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If peanut acres in 2021 go up or down, it likely won't be by much.

Brad Haire, Executive Editor

March 11, 2021

4 Min Read
Brad Haire

If peanut acres in 2021 go up or down, it likely won't be by much. Either way, peanut farmers, like many others across the South, could use some breaks in 2021.

"Right now, we just hope we'll start the year off better than last year without as many problems with stands as we unfortunately experienced last spring. We hope we'll see better germination and quality. It does not mean that we're going to skip out on some problems this year, but we do need a better year for certain," said Scott Monfort, University of Georgia Extension peanut agronomist.

Weather-wise, conditions this winter have treated most of the Peanut Belt better than in previous seasons, he said, and that's a good starting sign.

"It's a different situation when you look at this winter compared to some of the other ones recently. We haven't been as hot and certainly not as dry. So right now, we're starting off on the right foot," said Monfort, who spoke during the American Peanut Shellers Association's Industry Spring Conference in early March. The weather had warmed and dried off by the second week of March in much of the Southeastern and Delta regions of the Peanut Belt.

At the APSA meeting, Monfort stood in for his fellow specialists from across the peanut belt and provided the meeting with the specialists' thoughts on the coming spring planting and concerns going into it in their neck of the woods.

From Georgia, Monfort reported:

  • Depending on weather and corn planting along with improved prices for other crops like cotton, peanut acres may reduce some but not significantly. His early estimate is 750,000 acres, plus or minus 5%.

  • Main varieties being planted will still be GA-06G at around 85% of acres with increased interest in GA-16HO, GA-12Y and GA-18RU.

  • Main concerns right now include costs of inputs and commodity prices, seed quality and seed price, tomato spotted wilt virus and other disease pressures.

  • It's early, but main problems so far include wet winter and early spring not allowing field prep. How will this change acres for other rotating crops like corn? An increase in using in-furrow fertilizer in peanut is concerning. Studies consistently show this is not a good practice for growers, and Monfort recommends growers do not apply in-furrow fertilizer in peanuts. He'd like to see the seed industry get behind this.

From Florida, David Wright with University of Florida reported:

  • Acreage for 2021 should be in the 170,000 range as it was in 2020. This may decrease slightly if cotton prices continue to increase.

  • Main variety planted will GA-06G, along with some GA-16HO, FloRun 331, TufRunner 297, GA-12Y and GA-18RU.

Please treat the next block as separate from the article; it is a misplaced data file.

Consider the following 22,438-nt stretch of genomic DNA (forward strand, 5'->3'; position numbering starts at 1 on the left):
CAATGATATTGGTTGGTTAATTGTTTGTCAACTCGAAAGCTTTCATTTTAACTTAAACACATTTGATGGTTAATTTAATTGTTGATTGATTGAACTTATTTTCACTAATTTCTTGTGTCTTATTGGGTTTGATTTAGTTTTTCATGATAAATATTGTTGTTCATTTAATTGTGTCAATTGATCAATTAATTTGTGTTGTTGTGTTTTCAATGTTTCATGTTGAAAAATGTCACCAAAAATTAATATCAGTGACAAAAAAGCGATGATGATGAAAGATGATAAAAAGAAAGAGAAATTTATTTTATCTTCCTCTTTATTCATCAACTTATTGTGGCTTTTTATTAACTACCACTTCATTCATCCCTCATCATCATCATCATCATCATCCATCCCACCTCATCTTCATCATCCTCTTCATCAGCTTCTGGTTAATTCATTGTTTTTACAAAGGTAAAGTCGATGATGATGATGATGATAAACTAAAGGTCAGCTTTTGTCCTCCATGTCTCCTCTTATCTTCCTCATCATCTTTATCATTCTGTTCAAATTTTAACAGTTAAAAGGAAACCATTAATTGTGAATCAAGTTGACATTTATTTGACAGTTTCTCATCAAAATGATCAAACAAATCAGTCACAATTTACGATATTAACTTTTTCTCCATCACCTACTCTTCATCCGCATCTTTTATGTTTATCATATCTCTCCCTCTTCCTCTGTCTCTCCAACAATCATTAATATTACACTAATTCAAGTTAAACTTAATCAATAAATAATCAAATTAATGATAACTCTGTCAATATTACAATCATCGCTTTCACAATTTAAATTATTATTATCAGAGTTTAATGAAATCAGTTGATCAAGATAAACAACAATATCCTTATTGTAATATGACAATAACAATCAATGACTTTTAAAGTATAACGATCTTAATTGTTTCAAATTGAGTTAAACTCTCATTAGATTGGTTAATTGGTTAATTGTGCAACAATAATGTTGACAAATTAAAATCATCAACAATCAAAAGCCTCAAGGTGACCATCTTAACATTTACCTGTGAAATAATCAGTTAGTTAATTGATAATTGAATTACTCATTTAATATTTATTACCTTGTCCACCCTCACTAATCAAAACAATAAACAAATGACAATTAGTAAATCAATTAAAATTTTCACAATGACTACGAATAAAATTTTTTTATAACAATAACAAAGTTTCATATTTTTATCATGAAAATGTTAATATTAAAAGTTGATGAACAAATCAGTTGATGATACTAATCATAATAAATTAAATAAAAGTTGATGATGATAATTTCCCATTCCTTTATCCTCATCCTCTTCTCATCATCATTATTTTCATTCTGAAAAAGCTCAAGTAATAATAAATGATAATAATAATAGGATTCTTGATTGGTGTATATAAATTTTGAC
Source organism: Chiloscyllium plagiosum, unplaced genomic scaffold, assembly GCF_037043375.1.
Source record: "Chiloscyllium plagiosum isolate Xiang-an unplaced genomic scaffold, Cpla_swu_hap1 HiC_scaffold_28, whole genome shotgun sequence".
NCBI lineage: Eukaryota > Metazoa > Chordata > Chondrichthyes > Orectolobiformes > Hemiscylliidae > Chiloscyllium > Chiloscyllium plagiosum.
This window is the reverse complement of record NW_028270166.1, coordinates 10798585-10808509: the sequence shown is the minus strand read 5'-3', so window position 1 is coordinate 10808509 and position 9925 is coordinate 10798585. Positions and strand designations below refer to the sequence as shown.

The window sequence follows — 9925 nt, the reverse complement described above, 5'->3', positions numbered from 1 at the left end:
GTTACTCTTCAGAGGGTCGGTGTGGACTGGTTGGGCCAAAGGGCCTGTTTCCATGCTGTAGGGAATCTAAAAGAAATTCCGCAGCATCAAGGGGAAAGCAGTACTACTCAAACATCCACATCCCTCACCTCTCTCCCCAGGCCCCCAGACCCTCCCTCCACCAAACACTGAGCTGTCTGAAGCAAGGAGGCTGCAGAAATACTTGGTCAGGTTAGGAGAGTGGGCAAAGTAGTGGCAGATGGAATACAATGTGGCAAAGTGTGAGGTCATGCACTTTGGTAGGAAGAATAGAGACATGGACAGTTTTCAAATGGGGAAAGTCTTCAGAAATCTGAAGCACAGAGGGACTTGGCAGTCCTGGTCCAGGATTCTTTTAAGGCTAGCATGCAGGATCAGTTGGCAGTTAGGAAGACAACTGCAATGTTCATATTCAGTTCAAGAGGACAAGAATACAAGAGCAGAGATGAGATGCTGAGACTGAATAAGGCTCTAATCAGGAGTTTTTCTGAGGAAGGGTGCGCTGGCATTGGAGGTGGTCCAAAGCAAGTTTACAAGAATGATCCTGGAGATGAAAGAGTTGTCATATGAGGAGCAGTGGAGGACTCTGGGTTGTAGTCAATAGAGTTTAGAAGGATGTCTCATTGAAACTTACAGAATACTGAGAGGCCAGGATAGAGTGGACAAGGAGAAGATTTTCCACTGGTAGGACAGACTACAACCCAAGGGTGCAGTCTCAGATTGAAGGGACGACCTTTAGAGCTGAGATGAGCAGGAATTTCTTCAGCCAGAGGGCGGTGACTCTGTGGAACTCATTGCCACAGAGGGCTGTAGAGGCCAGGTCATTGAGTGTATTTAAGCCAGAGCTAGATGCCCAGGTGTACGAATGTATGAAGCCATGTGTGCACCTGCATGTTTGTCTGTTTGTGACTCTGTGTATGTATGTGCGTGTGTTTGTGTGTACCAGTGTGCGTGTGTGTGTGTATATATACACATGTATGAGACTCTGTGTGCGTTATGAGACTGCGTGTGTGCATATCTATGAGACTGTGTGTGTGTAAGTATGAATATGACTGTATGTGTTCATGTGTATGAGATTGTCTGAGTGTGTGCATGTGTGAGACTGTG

• Main concern is harvest weather. Florida has had three to four years in a row that has been too dry at harvest or hit with multiple tropical storms and hurricanes.

  • Main problems so far include wet soils through winter. A week or two of dry weather can solve that. The eastern part of the Panhandle has had to deal with peanut 'decline,' where fields look good until August and often fall apart the last four to six weeks before harvest.

From Alabama, Kris Balkcom with Alabama Cooperative Extension Service reported:

  • Acreage not dropping much even with higher cotton prices. Growers could hold flat at 180,000 acre or not go below 175,000 acres.

  • Main variety has been GA-06G but more interest this year in spreading out risk and planting more AUNPL 17, GA-16HO, GA-12Y, FloRun 331, TUF 297, TifNVHO and GA-09B in northern part of the state.

  • Main concern now is just production, producing to capitalize on prices.

  • Main problem so far has been wet winter and early spring and not being able to get into fields to do tillage. Just going to be pressed for time.

From South Carolina, Dan Anco with Clemson University reported:

  • South Carolina may see a slight increase around 90,000 planted acres.

  • Main varieties being planted are TUFRunner 297, FloRun 331, GA-06G, Bailey, Sullivan, Emery, GA-09B, Georgia-16HO.

  • Growers most concerned about favorable growing and harvest conditions.

  • Main problems so far are lack of vigor information on seed lots during purchase and limited seed availability for newest cultivars.

  • Concerns for 2021 season include international MRL (maximum residue limits) regulations impacting crop protection usage and compatibility.

From North Carolina, David Jordan with NC State University reported:

  • NC acreage should hold steady at about 110,000 acres.

  • Dominant varieties to be planted will be Sullivan and Bailey and Bailey II with runners accounting for between 5% and 10% of acres.

  • He hadn't seen germination numbers yet but noted NC had a tough fall with a less-than-mature crop in some cases.

  • No major issues expected other than the unknown of weather. NC peanut crop is 85% rain fed.

From Virginia, Maria Balota with Virginia Tech reported:

  • Planted acres will hold steady at 28,000 acres plus or minus 5%.

  • Main varieties to be planted will be Bailey with some Bailey II, Emery, Sullivan, some Walton for seed increase and Wynne.

  • Main concerns for growers are weather and prices, like always.

  • Main problems so far have been cool, wet weather with a possibly another cool, wet may that will push planting into June.

Across the Peanut Belt, specialists peg total 2021 peanut planting at 1.607 million acres. USDA said growers planted 1.618 acres in 2020.

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